I am thinking about this today because T's Very Important Task is almost complete. The last part of the VIT is to turn in a lengthy application, and the application will be rejected if it is not typed. On a typewriter. We do not own a typewriter anymore, and so I spent a few minutes this morning calling around to local libraries to see if anyone had one we could use. "Yes, we have one," a librarian told me this morning. "You'll be the first to use it in YEARS!" I will spend part of my Wednesday at a small library, painstakingly typing the application on an old IBM Selectric typewriter. In a strange way, I'm looking forward to it. After years of thinking about words as fleeting symbols on a bright computer screen that makes my eyes hurt, I'm eager to touch some real paper and tap out words, real words I have to think about before my fingers move.
We both have a positive attitude about nearly everything. My Mom is quite honestly the happiest person I know. She makes every day seem like it was tailor-made just for her (or me).
We both have a talent for making people feel good about themselves. We like to give compliments, and we mean them. We both make friends easily.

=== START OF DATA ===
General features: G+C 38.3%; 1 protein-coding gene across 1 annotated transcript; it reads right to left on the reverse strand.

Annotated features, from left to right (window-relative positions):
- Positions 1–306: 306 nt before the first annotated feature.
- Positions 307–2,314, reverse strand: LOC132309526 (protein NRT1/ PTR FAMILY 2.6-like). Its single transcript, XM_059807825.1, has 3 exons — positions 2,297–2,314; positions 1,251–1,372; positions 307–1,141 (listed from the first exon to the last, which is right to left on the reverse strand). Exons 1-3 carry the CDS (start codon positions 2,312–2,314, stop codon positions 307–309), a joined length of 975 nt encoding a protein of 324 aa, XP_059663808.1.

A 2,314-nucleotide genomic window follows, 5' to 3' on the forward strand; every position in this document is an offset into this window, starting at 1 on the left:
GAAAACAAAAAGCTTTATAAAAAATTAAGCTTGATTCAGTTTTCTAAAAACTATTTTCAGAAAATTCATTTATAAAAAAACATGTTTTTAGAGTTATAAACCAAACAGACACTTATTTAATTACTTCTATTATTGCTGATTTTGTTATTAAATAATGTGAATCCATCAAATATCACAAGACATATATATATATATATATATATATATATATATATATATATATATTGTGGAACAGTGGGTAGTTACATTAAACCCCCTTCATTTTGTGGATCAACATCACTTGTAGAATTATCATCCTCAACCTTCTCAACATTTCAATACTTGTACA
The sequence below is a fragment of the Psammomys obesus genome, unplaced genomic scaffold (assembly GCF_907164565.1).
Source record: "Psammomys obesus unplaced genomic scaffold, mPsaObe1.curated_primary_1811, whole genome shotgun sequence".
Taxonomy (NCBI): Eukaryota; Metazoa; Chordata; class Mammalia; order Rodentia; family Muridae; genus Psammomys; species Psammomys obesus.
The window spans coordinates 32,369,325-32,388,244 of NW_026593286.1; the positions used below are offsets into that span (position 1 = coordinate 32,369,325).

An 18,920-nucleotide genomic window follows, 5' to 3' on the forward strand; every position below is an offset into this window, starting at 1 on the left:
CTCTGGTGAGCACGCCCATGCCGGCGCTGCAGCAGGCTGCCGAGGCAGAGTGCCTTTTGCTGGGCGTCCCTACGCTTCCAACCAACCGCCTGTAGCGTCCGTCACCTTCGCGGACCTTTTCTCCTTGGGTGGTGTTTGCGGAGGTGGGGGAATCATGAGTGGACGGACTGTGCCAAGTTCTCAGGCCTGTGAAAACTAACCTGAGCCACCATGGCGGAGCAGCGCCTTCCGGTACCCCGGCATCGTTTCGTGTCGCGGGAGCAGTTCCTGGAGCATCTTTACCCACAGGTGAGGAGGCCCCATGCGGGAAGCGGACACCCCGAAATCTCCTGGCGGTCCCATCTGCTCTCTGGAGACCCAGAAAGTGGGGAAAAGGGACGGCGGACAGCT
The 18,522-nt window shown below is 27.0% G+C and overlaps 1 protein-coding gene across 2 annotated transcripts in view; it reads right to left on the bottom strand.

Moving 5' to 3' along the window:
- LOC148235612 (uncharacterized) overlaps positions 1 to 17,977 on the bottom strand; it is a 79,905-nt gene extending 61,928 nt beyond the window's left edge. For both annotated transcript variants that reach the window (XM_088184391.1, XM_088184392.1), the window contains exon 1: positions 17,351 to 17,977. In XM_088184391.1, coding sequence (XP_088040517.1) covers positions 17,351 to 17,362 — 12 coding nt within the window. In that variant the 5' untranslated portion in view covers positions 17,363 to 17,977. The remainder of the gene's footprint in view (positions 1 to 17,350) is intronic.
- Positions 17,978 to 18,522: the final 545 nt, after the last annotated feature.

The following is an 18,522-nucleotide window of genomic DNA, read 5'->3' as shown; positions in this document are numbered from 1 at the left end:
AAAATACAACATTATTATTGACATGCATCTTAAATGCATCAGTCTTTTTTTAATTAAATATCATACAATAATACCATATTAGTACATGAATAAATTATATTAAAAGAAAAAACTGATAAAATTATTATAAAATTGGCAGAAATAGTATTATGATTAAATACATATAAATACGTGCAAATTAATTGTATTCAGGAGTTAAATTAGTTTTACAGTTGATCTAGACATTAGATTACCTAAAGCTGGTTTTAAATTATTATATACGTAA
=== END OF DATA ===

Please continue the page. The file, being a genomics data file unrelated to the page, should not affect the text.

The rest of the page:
We both have happy marriages.
We are both committed to our faith, although she demonstrates hers much more actively than I do mine. I hope that, someday, I can be as active in church groups as she is.
We both hate to drive, and prefer the back seat when someone else is driving. We are also both petrified of interstate driving, since neither of us like to go fast (60mph makes me feel out of control).
Neither of us think stainless steel appliances look appropriate in a home kitchen.
We both enjoy doing laundry.
How I am not like my Mother:
She is extraordinarily thoughtful, and never misses a birthday or a special occasion. If I DO happen to remember a birthday, it's usually because my Mom reminded me of it two weeks prior. She also buys the perfect gift for every occasion every time. I struggle with gift-giving.
She is one of the most creative people I know. From quilting to painting to gardening, she has ideas I could never imagine. The only way I am more creative than she is is in cooking; she doesn't like to cook.
She cannot use the computer. I am attached to mine.
She never graduated from college.
She has never lived more than 100 miles from where she was born.
She always knows the right thing to say or the right way to react when she hears good news or bad news. I tend to fumble around for some cliche phrase, or not respond at all.